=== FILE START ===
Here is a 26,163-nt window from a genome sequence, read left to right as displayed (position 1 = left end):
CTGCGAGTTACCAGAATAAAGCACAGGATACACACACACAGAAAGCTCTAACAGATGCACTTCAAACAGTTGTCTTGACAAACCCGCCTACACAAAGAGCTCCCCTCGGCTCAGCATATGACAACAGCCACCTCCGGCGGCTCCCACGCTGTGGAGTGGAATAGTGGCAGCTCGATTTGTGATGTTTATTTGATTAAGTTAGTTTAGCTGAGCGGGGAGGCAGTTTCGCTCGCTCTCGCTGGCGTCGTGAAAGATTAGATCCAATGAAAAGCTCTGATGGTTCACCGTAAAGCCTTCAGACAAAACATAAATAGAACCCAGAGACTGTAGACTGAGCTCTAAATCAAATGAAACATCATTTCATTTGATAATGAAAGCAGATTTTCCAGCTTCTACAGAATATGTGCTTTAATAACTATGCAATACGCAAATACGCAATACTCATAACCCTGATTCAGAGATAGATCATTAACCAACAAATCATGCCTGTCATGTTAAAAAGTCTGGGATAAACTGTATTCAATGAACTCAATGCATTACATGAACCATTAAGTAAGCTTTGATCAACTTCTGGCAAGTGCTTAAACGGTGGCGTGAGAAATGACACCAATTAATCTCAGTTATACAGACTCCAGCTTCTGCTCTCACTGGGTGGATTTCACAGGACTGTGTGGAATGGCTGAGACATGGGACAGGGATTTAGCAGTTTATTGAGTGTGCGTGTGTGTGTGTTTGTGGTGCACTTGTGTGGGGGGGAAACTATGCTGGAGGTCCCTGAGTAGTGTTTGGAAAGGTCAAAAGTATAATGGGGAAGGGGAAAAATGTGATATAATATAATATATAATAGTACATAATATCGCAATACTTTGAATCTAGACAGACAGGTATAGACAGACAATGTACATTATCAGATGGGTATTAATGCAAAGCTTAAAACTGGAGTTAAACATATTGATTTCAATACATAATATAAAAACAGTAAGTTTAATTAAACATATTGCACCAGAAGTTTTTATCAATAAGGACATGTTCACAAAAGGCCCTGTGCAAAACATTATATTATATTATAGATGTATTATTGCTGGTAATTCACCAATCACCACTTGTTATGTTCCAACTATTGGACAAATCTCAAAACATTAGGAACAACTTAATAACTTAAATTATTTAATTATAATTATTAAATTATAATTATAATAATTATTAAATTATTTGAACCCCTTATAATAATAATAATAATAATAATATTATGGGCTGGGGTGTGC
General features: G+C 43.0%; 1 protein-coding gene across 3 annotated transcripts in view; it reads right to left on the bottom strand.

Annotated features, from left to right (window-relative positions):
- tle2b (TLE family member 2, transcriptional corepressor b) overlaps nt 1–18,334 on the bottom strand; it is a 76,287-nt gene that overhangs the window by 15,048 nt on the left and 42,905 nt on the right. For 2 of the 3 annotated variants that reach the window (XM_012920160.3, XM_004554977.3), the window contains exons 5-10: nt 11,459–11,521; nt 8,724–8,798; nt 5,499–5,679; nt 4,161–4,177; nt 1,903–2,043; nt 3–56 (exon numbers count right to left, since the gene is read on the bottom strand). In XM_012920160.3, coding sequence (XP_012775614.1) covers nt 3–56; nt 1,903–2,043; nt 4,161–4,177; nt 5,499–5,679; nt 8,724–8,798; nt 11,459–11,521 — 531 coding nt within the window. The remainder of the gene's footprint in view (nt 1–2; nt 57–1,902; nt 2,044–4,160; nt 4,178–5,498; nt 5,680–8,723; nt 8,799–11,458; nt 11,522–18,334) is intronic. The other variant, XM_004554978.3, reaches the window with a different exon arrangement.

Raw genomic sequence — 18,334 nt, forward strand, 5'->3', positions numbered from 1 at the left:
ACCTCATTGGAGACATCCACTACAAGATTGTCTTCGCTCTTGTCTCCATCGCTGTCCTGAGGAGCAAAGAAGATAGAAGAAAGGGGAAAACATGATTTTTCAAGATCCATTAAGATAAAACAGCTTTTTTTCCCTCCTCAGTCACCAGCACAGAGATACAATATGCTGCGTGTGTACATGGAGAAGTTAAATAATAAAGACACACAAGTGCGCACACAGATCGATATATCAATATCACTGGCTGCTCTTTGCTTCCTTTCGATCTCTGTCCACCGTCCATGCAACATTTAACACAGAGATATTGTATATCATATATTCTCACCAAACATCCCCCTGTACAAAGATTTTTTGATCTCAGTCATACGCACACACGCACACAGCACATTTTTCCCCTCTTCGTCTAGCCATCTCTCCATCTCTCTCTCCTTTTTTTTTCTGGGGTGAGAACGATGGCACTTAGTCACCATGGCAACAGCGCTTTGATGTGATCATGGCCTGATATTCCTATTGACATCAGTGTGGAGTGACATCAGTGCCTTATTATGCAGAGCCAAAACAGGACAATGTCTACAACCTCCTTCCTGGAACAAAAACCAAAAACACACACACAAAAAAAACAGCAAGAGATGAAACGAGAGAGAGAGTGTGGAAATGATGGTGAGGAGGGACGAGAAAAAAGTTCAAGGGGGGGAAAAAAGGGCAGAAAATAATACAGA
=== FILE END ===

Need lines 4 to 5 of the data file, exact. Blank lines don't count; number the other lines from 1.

Annotated features, from left to right (window-relative positions):
- tle2b (TLE family member 2, transcriptional corepressor b) overlaps nt 1–18,334 on the bottom strand; it is a 76,287-nt gene that overhangs the window by 15,048 nt on the left and 42,905 nt on the right. For 2 of the 3 annotated variants that reach the window (XM_012920160.3, XM_004554977.3), the window contains exons 5-10: nt 11,459–11,521; nt 8,724–8,798; nt 5,499–5,679; nt 4,161–4,177; nt 1,903–2,043; nt 3–56 (exon numbers count right to left, since the gene is read on the bottom strand). In XM_012920160.3, coding sequence (XP_012775614.1) covers nt 3–56; nt 1,903–2,043; nt 4,161–4,177; nt 5,499–5,679; nt 8,724–8,798; nt 11,459–11,521 — 531 coding nt within the window. The remainder of the gene's footprint in view (nt 1–2; nt 57–1,902; nt 2,044–4,160; nt 4,178–5,498; nt 5,680–8,723; nt 8,799–11,458; nt 11,522–18,334) is intronic. The other variant, XM_004554978.3, reaches the window with a different exon arrangement.